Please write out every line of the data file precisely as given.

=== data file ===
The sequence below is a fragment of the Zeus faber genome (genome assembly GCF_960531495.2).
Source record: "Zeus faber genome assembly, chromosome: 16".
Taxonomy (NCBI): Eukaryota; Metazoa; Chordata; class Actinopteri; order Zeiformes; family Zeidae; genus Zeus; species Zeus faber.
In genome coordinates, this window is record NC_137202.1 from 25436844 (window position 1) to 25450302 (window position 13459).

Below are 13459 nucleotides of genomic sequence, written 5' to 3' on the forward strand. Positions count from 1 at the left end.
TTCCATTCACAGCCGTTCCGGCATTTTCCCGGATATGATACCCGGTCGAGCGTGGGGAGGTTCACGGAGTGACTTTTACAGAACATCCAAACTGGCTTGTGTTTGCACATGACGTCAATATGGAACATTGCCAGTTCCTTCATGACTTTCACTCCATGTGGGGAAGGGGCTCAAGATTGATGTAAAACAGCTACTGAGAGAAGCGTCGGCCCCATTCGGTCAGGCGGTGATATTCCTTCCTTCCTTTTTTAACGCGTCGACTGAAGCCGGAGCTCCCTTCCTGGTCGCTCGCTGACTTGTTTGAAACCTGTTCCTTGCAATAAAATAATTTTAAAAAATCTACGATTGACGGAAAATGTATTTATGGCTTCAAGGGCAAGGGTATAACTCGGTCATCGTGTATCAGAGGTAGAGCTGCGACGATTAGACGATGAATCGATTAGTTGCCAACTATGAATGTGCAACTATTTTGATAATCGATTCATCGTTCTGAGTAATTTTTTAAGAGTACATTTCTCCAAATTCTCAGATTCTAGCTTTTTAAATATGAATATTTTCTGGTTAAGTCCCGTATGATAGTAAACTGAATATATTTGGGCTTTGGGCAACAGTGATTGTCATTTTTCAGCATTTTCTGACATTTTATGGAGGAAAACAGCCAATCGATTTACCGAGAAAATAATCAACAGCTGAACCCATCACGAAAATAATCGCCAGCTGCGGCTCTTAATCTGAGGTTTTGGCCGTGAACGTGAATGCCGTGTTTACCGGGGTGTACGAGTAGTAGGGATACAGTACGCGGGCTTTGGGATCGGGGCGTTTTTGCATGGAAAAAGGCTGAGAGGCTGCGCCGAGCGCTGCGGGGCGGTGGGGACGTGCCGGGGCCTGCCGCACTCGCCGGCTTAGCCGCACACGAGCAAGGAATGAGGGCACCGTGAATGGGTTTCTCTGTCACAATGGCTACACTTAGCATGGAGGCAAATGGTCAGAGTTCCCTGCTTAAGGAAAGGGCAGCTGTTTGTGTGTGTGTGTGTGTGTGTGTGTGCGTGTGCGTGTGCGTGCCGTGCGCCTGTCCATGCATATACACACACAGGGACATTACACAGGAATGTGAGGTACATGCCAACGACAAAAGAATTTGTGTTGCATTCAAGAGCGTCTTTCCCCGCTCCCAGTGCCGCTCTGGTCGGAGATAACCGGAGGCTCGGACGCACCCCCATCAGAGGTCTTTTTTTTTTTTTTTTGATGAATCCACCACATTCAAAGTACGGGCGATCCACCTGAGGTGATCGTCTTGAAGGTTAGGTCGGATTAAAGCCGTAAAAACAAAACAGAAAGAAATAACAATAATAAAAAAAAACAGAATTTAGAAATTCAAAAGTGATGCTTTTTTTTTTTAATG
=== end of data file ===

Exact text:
The sequence below is a fragment of the Zeus faber genome (genome assembly GCF_960531495.2).
Source record: "Zeus faber genome assembly, chromosome: 16".
Taxonomy (NCBI): Eukaryota; Metazoa; Chordata; class Actinopteri; order Zeiformes; family Zeidae; genus Zeus; species Zeus faber.
In genome coordinates, this window is record NC_137202.1 from 25436844 (window position 1) to 25450302 (window position 13459).

Below are 13459 nucleotides of genomic sequence, written 5' to 3' on the forward strand. Positions count from 1 at the left end.
TTCCATTCACAGCCGTTCCGGCATTTTCCCGGATATGATACCCGGTCGAGCGTGGGGAGGTTCACGGAGTGACTTTTACAGAACATCCAAACTGGCTTGTGTTTGCACATGACGTCAATATGGAACATTGCCAGTTCCTTCATGACTTTCACTCCATGTGGGGAAGGGGCTCAAGATTGATGTAAAACAGCTACTGAGAGAAGCGTCGGCCCCATTCGGTCAGGCGGTGATATTCCTTCCTTCCTTTTTTAACGCGTCGACTGAAGCCGGAGCTCCCTTCCTGGTCGCTCGCTGACTTGTTTGAAACCTGTTCCTTGCAATAAAATAATTTTAAAAAATCTACGATTGACGGAAAATGTATTTATGGCTTCAAGGGCAAGGGTATAACTCGGTCATCGTGTATCAGAGGTAGAGCTGCGACGATTAGACGATGAATCGATTAGTTGCCAACTATGAATGTGCAACTATTTTGATAATCGATTCATCGTTCTGAGTAATTTTTTAAGAGTACATTTCTCCAAATTCTCAGATTCTAGCTTTTTAAATATGAATATTTTCTGGTTAAGTCCCGTATGATAGTAAACTGAATATATTTGGGCTTTGGGCAACAGTGATTGTCATTTTTCAGCATTTTCTGACATTTTATGGAGGAAAACAGCCAATCGATTTACCGAGAAAATAATCAACAGCTGAACCCATCACGAAAATAATCGCCAGCTGCGGCTCTTAATCTGAGGTTTTGGCCGTGAACGTGAATGCCGTGTTTACCGGGGTGTACGAGTAGTAGGGATACAGTACGCGGGCTTTGGGATCGGGGCGTTTTTGCATGGAAAAAGGCTGAGAGGCTGCGCCGAGCGCTGCGGGGCGGTGGGGACGTGCCGGGGCCTGCCGCACTCGCCGGCTTAGCCGCACACGAGCAAGGAATGAGGGCACCGTGAATGGGTTTCTCTGTCACAATGGCTACACTTAGCATGGAGGCAAATGGTCAGAGTTCCCTGCTTAAGGAAAGGGCAGCTGTTTGTGTGTGTGTGTGTGTGTGTGTGTGCGTGTGCGTGTGCGTGCCGTGCGCCTGTCCATGCATATACACACACAGGGACATTACACAGGAATGTGAGGTACATGCCAACGACAAAAGAATTTGTGTTGCATTCAAGAGCGTCTTTCCCCGCTCCCAGTGCCGCTCTGGTCGGAGATAACCGGAGGCTCGGACGCACCCCCATCAGAGGTCTTTTTTTTTTTTTTTTGATGAATCCACCACATTCAAAGTACGGGCGATCCACCTGAGGTGATCGTCTTGAAGGTTAGGTCGGATTAAAGCCGTAAAAACAAAACAGAAAGAAATAACAATAATAAAAAAAAACAGAATTTAGAAATTCAAAAGTGATGCTTTTTTTTTTTAATG